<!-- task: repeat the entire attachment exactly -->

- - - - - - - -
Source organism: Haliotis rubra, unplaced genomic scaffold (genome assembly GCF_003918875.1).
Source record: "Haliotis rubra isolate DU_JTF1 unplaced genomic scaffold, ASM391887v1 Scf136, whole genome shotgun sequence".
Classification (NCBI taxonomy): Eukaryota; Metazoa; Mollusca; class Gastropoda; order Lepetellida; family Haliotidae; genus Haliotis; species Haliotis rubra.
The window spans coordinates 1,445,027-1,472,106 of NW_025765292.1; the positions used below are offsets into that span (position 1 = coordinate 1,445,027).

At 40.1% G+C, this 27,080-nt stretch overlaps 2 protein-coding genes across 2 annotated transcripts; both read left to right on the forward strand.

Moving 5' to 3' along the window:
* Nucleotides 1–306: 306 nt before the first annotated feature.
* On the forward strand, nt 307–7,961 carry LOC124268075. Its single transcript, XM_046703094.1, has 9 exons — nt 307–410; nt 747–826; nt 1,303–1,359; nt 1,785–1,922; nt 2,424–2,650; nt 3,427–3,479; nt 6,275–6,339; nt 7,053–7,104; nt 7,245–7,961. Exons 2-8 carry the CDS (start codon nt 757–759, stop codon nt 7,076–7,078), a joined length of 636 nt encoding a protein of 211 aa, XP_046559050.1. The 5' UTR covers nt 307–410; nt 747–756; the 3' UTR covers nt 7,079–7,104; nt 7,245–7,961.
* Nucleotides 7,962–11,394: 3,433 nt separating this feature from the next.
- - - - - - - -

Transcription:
Source organism: Haliotis rubra, unplaced genomic scaffold (genome assembly GCF_003918875.1).
Source record: "Haliotis rubra isolate DU_JTF1 unplaced genomic scaffold, ASM391887v1 Scf136, whole genome shotgun sequence".
Classification (NCBI taxonomy): Eukaryota; Metazoa; Mollusca; class Gastropoda; order Lepetellida; family Haliotidae; genus Haliotis; species Haliotis rubra.
The window spans coordinates 1,445,027-1,472,106 of NW_025765292.1; the positions used below are offsets into that span (position 1 = coordinate 1,445,027).

At 40.1% G+C, this 27,080-nt stretch overlaps 2 protein-coding genes across 2 annotated transcripts; both read left to right on the forward strand.

Moving 5' to 3' along the window:
* Nucleotides 1–306: 306 nt before the first annotated feature.
* On the forward strand, nt 307–7,961 carry LOC124268075. Its single transcript, XM_046703094.1, has 9 exons — nt 307–410; nt 747–826; nt 1,303–1,359; nt 1,785–1,922; nt 2,424–2,650; nt 3,427–3,479; nt 6,275–6,339; nt 7,053–7,104; nt 7,245–7,961. Exons 2-8 carry the CDS (start codon nt 757–759, stop codon nt 7,076–7,078), a joined length of 636 nt encoding a protein of 211 aa, XP_046559050.1. The 5' UTR covers nt 307–410; nt 747–756; the 3' UTR covers nt 7,079–7,104; nt 7,245–7,961.
* Nucleotides 7,962–11,394: 3,433 nt separating this feature from the next.